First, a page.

WASHINGTON (MNI) – The following are excerpts of a presentation
Thursday by St. Louis Federal Reserve Bank President James Bullard
discussing price level targeting and nominal GDP targeting. Bullard’s
presentation, “A Singular Achievement of Recent Monetary Policy,” is
part of the Theodore and Rita Combs Distinguished Lecture Series in
Economics at the University of Notre Dame.

During his presentation, Bullard discussed the large shock to the
U.S. economy in 2008-2009 and what should have happened if monetary
policy reacted in just the right way to the shock. Given that “price
level targeting” can be the optimal policy according to some leading
theories, Bullard said that one possibility is that the Federal Open
Market Committee (FOMC) should have maintained the price level on its
established path. “The FOMC has in fact essentially behaved as if it
was price level targeting. In this sense, policy since 2008 looks close
to optimal,” he said, calling this “a singular achievement of recent
monetary policy.”

Bullard also discussed the aftermath of the large shock to the
economy. “As the dust has settled since 2008, it has become more and
more apparent that U.S. real GDP is growing along a different path than
the bubble-induced, pre-crisis path,” he said. He noted this is
consistent with key findings of Carmen Reinhart and Kenneth Rogoff, who
analyzed financial crises over the last 800 years and concluded that
post-financial crisis economies grow more slowly.

Bullard said that the Reinhart-Rogoff effect has implications for
future monetary policy, given that some have called for switching to a
nominal GDP target. “Attempting to target nominal GDP without
adjustment for the Reinhart-Rogoff effect could be an unmitigated
disaster,” he said.

Price Level Targeting and the Actual Price Level

In looking closer at price level targeting, Bullard cited a leading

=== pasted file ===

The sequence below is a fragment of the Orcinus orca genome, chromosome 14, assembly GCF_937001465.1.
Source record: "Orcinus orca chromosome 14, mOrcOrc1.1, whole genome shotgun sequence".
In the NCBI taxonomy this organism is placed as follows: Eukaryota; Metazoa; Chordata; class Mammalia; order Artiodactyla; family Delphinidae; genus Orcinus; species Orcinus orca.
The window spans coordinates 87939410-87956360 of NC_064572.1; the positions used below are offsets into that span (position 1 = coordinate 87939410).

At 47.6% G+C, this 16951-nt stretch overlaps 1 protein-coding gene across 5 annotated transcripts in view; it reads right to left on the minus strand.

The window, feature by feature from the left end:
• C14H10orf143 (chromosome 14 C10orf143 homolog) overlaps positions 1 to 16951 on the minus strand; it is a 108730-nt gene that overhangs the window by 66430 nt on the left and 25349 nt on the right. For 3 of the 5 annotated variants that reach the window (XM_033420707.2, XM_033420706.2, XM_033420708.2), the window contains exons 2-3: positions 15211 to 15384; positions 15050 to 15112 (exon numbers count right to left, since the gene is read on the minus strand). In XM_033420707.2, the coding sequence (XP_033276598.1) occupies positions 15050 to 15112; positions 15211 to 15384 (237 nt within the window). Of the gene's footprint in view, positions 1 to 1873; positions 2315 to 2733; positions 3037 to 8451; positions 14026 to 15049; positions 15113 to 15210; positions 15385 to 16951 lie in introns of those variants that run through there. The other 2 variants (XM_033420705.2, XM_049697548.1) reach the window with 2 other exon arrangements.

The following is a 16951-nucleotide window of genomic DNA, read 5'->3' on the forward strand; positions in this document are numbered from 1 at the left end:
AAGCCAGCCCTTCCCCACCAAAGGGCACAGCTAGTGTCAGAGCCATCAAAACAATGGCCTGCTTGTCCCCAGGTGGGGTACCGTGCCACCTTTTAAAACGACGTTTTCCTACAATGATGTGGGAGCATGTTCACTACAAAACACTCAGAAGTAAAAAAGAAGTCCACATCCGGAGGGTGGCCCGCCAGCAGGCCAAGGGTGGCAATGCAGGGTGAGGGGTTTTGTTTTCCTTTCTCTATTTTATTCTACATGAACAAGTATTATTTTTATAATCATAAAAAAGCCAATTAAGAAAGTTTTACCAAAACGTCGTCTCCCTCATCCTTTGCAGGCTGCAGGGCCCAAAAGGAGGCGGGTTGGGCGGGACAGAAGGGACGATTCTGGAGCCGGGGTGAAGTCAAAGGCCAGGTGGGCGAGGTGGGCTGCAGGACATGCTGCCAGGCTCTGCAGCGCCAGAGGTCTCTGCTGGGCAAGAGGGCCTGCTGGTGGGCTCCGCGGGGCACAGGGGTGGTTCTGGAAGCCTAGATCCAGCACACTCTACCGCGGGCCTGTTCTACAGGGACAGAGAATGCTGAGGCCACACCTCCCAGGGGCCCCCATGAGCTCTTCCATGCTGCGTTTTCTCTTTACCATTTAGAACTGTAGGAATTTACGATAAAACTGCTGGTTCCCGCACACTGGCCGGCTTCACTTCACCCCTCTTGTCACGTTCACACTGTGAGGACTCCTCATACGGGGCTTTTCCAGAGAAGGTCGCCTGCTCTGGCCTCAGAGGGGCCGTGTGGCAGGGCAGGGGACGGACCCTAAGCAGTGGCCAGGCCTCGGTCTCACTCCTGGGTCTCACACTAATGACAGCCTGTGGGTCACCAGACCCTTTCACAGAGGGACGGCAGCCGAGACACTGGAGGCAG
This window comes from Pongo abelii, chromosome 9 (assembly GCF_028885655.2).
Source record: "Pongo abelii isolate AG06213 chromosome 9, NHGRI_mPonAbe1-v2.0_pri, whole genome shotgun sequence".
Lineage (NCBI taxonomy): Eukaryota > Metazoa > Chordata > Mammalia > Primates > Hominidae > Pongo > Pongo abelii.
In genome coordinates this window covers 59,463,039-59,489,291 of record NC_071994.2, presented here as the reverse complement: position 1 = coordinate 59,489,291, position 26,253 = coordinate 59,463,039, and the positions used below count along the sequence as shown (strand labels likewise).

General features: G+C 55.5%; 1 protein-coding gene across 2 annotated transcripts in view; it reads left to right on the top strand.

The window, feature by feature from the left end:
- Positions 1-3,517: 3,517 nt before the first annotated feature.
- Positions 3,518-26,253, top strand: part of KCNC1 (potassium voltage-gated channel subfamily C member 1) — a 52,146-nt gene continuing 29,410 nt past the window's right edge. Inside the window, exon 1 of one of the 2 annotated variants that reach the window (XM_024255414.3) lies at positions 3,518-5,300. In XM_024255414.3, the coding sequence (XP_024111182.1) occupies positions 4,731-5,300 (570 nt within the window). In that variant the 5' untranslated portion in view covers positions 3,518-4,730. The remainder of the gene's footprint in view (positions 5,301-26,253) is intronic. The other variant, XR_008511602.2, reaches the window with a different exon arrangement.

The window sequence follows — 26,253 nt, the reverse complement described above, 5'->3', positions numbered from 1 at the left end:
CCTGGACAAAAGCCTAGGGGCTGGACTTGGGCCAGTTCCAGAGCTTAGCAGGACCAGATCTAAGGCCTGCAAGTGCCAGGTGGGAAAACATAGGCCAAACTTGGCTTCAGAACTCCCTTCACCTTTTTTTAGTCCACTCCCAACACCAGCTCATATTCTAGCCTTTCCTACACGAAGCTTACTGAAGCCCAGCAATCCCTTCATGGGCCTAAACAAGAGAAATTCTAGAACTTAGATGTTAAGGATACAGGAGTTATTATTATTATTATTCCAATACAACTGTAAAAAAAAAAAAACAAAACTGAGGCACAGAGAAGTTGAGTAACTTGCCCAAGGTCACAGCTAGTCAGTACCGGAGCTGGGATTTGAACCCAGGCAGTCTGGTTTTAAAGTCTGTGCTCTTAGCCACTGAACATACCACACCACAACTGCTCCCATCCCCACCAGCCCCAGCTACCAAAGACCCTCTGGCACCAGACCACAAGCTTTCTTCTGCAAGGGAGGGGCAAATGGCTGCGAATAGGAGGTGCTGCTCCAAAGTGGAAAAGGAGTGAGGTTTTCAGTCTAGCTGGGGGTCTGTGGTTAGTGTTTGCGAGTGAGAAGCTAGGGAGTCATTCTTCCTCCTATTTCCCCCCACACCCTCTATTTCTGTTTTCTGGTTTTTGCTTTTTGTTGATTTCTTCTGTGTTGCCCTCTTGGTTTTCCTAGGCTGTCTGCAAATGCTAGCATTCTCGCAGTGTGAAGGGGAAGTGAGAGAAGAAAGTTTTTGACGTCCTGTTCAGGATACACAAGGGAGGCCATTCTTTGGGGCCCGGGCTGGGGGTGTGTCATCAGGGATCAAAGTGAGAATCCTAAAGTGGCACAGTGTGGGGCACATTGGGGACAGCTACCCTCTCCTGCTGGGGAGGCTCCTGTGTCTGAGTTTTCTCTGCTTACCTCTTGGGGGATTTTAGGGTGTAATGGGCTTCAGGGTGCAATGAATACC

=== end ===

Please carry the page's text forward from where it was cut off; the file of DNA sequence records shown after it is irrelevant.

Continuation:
theory that has been extensively analyzed by Michael Woodford and his
co-authors. Bullard stated that the main idea in the theory is that
prices are “sticky” and therefore do not adjust immediately to changes
in supply and demand conditions. He noted that optimal monetary policy
corrects for this deficiency. “When the economy is hit by a shock, the
optimal policy returns the price level back to its previous path.”
Thus, he said that the behavior of the aggregate price level might be
viewed as a “signature” of optimal policy.

The advice from Woodford’s model, Bullard said, is that
policymakers should take care to keep the price level on an established
path when a large shock hits the economy. Indeed, this basic advice
seems to have been implemented in the U.S., he said, noting that the
current U.S. price level is not far from the path established during the
mid-1990s. “This could be interpreted as ‘monetary policy has done
exactly what it was supposed to do in response to the large shock,'” he

Bullard said that the FOMC simply kept inflation close to 2 percent
even in the face of the large shock, rather than explicitly stating that
maintaining the price level path was an ultimate goal.

The Reinhart-Rogoff Effect

Bullard stated that some shocks may be so large and so unusual that
they cause especially severe damage to the economy. To that end,
Reinhart and Rogoff showed that the aftermath of major financial crises
tends to be marked by many years of slower-than-normal growth. Bullard
noted that this seems to have happened in the U.S. “Before 2007, growth
was likely artificially high due to the housing bubble. After 2009,
growth has likely been slowed by deleveraging,” he said.

Bullard noted that some have advocated that current U.S. monetary
policy should switch to a nominal GDP target. “Nominal GDP includes
both the price level and real GDP in one aggregate; it does not separate
the two,” he explained. “The aggregate price level seems to be right
about on target. Real GDP, on the other hand, seems to have been
markedly influenced by the Reinhart-Rogoff effect,” he said, stating
that real GDP has grown slowly in recent years.

In fact, simply comparing nominal GDP with its 1990-2008 trend
might lead one to conclude that U.S. monetary policy has been far off
track — that is, way too tight — in recent years, Bullard said.
However, “The one variable the Fed can control in the medium and long
term, the aggregate price level, is exactly on track,” he said. “The
problem is the failure to adjust nominal GDP for the Reinhart-Rogoff
effect.” After adjusting appropriately for the Reinhart-Rogoff effect,
nominal GDP is about on target as well.

Bullard discussed his work with Stefano Eusepi on the consequences
for monetary policy of understating a productivity slowdown. Research
by Athanasios Orphanides documents that this is what happened in the
1970s. Bullard said, “We found that it would take policymakers several
years to learn that their policies were inappropriate; in the meantime,
about 300 basis points of unintended inflation would be created.”

He concluded, “The consequences of nave NGDP targeting, without
appropriate adjustment, might be more severe today.”

** MNI Washington Bureau: 202-371-2121 **